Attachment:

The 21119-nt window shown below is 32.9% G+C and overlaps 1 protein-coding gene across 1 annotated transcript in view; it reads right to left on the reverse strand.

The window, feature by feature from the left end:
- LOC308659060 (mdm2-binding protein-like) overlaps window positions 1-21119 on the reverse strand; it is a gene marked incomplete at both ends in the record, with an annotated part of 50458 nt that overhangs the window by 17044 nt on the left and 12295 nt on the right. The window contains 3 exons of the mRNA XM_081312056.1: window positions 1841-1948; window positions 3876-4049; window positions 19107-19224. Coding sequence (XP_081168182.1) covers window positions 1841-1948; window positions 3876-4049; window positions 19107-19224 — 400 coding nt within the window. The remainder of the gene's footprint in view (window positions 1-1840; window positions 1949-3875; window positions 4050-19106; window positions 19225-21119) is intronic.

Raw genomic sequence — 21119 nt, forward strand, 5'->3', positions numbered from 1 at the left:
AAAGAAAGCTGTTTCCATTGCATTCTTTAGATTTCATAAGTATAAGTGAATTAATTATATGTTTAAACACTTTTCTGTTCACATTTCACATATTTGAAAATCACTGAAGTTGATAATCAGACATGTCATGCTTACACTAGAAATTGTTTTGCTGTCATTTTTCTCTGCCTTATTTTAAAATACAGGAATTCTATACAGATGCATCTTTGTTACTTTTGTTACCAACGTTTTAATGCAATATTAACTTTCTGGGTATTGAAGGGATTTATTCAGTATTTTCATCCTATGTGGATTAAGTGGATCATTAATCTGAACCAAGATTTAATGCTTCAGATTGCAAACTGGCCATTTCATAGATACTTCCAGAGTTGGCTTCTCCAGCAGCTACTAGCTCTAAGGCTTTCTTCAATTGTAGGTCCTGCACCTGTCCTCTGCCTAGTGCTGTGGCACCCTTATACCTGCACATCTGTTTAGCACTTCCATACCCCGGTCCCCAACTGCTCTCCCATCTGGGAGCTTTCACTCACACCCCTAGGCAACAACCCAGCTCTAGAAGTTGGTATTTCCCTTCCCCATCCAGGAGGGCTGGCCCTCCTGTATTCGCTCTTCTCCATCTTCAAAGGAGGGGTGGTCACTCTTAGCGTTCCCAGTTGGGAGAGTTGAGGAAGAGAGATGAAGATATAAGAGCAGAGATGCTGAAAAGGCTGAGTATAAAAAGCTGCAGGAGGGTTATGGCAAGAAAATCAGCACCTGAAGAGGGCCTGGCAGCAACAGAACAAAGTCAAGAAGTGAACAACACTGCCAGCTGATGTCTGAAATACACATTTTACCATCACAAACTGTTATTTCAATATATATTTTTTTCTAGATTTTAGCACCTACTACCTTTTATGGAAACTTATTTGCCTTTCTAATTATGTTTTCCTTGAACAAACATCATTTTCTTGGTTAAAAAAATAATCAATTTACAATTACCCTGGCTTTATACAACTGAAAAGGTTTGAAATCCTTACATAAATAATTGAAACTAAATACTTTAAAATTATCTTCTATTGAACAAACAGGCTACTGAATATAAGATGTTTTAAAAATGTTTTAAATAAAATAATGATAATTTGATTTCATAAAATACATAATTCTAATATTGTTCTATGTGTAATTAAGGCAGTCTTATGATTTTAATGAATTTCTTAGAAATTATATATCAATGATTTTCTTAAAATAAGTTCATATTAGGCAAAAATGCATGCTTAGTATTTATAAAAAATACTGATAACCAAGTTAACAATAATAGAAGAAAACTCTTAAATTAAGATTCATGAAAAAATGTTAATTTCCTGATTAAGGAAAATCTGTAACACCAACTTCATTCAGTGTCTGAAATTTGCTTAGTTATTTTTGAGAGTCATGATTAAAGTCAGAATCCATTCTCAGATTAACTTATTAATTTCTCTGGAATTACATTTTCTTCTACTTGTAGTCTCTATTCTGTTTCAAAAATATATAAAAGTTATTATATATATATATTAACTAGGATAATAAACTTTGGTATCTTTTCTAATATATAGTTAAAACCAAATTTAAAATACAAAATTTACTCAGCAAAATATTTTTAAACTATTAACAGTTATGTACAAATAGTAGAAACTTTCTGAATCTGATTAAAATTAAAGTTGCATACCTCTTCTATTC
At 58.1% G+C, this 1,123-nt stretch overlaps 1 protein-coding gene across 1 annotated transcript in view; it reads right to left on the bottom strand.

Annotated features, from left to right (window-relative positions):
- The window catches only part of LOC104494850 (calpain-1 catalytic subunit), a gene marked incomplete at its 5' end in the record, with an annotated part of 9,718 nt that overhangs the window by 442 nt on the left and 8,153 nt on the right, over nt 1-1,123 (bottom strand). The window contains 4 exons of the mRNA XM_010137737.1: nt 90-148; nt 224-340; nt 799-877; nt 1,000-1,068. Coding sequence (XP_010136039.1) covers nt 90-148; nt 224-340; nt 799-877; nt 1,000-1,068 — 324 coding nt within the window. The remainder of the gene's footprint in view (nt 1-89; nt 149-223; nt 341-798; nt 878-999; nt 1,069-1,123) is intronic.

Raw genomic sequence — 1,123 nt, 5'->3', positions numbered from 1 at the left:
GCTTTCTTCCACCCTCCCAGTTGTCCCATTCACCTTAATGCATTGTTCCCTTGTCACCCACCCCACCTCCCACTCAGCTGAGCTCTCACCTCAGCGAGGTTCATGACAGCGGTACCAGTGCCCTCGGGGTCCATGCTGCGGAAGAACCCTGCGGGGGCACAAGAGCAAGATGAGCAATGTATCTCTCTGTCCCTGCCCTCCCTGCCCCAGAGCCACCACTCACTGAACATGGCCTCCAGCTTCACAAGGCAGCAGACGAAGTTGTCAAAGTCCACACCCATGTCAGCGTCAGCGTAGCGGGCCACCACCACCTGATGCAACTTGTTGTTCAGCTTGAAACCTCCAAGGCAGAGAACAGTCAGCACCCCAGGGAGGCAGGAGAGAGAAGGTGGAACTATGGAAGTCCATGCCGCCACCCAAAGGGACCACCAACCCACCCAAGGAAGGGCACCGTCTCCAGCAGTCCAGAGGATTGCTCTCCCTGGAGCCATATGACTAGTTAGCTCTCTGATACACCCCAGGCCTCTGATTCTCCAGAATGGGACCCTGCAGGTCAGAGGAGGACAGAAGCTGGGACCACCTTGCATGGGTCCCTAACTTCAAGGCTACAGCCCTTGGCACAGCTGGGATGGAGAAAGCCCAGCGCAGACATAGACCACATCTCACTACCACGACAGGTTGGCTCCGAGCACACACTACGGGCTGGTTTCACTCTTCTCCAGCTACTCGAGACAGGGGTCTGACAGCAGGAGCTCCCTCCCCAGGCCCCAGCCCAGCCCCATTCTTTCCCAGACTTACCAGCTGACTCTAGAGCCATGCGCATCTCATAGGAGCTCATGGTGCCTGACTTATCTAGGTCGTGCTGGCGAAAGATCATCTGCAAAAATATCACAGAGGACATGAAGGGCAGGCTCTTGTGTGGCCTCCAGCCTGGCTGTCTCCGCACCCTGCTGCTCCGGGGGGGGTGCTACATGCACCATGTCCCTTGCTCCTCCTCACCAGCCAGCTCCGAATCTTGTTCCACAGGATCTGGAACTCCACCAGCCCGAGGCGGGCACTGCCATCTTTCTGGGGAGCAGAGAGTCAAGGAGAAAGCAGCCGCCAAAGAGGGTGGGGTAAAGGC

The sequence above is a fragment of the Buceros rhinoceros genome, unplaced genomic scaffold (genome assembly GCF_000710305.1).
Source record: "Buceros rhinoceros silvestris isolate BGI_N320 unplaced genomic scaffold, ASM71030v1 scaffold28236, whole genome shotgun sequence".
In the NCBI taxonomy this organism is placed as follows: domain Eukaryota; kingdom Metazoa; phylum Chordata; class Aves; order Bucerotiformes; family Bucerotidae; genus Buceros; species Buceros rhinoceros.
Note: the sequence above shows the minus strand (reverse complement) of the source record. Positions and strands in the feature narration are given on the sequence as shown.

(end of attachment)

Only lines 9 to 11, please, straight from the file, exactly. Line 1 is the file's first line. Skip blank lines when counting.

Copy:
Raw genomic sequence — 1,123 nt, 5'->3', positions numbered from 1 at the left:
GCTTTCTTCCACCCTCCCAGTTGTCCCATTCACCTTAATGCATTGTTCCCTTGTCACCCACCCCACCTCCCACTCAGCTGAGCTCTCACCTCAGCGAGGTTCATGACAGCGGTACCAGTGCCCTCGGGGTCCATGCTGCGGAAGAACCCTGCGGGGGCACAAGAGCAAGATGAGCAATGTATCTCTCTGTCCCTGCCCTCCCTGCCCCAGAGCCACCACTCACTGAACATGGCCTCCAGCTTCACAAGGCAGCAGACGAAGTTGTCAAAGTCCACACCCATGTCAGCGTCAGCGTAGCGGGCCACCACCACCTGATGCAACTTGTTGTTCAGCTTGAAACCTCCAAGGCAGAGAACAGTCAGCACCCCAGGGAGGCAGGAGAGAGAAGGTGGAACTATGGAAGTCCATGCCGCCACCCAAAGGGACCACCAACCCACCCAAGGAAGGGCACCGTCTCCAGCAGTCCAGAGGATTGCTCTCCCTGGAGCCATATGACTAGTTAGCTCTCTGATACACCCCAGGCCTCTGATTCTCCAGAATGGGACCCTGCAGGTCAGAGGAGGACAGAAGCTGGGACCACCTTGCATGGGTCCCTAACTTCAAGGCTACAGCCCTTGGCACAGCTGGGATGGAGAAAGCCCAGCGCAGACATAGACCACATCTCACTACCACGACAGGTTGGCTCCGAGCACACACTACGGGCTGGTTTCACTCTTCTCCAGCTACTCGAGACAGGGGTCTGACAGCAGGAGCTCCCTCCCCAGGCCCCAGCCCAGCCCCATTCTTTCCCAGACTTACCAGCTGACTCTAGAGCCATGCGCATCTCATAGGAGCTCATGGTGCCTGACTTATCTAGGTCGTGCTGGCGAAAGATCATCTGCAAAAATATCACAGAGGACATGAAGGGCAGGCTCTTGTGTGGCCTCCAGCCTGGCTGTCTCCGCACCCTGCTGCTCCGGGGGGGGTGCTACATGCACCATGTCCCTTGCTCCTCCTCACCAGCCAGCTCCGAATCTTGTTCCACAGGATCTGGAACTCCACCAGCCCGAGGCGGGCACTGCCATCTTTCTGGGGAGCAGAGAGTCAAGGAGAAAGCAGCCGCCAAAGAGGGTGGGGTAAAGGC

The sequence above is a fragment of the Buceros rhinoceros genome, unplaced genomic scaffold (genome assembly GCF_000710305.1).